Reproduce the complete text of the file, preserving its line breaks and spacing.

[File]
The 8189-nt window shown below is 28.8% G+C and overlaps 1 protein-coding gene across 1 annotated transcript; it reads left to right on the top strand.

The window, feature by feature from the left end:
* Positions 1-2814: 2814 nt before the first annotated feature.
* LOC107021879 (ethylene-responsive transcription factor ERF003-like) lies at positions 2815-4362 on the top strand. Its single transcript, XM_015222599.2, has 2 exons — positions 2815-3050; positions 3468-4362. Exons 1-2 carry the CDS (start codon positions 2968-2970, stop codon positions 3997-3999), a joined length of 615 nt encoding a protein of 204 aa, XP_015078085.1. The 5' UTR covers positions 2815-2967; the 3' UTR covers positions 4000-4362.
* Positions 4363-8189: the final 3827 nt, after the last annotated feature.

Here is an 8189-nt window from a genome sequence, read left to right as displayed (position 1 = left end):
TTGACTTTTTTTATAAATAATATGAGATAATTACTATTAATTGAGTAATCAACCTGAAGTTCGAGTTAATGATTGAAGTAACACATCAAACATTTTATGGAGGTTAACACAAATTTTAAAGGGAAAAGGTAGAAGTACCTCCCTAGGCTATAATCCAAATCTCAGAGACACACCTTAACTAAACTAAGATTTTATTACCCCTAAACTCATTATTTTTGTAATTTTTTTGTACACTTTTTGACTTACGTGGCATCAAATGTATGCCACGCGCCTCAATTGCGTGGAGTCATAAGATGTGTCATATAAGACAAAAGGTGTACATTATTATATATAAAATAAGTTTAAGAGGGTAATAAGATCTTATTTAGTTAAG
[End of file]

The 8189-nt window shown below is 28.8% G+C and overlaps 1 protein-coding gene across 1 annotated transcript; it reads left to right on the top strand.

The window, feature by feature from the left end:
* Positions 1-2814: 2814 nt before the first annotated feature.
* LOC107021879 (ethylene-responsive transcription factor ERF003-like) lies at positions 2815-4362 on the top strand. Its single transcript, XM_015222599.2, has 2 exons — positions 2815-3050; positions 3468-4362. Exons 1-2 carry the CDS (start codon positions 2968-2970, stop codon positions 3997-3999), a joined length of 615 nt encoding a protein of 204 aa, XP_015078085.1. The 5' UTR covers positions 2815-2967; the 3' UTR covers positions 4000-4362.
* Positions 4363-8189: the final 3827 nt, after the last annotated feature.

Here is an 8189-nt window from a genome sequence, read left to right as displayed (position 1 = left end):
TTGACTTTTTTTATAAATAATATGAGATAATTACTATTAATTGAGTAATCAACCTGAAGTTCGAGTTAATGATTGAAGTAACACATCAAACATTTTATGGAGGTTAACACAAATTTTAAAGGGAAAAGGTAGAAGTACCTCCCTAGGCTATAATCCAAATCTCAGAGACACACCTTAACTAAACTAAGATTTTATTACCCCTAAACTCATTATTTTTGTAATTTTTTTGTACACTTTTTGACTTACGTGGCATCAAATGTATGCCACGCGCCTCAATTGCGTGGAGTCATAAGATGTGTCATATAAGACAAAAGGTGTACATTATTATATATAAAATAAGTTTAAGAGGGTAATAAGATCTTATTTAGTTAAG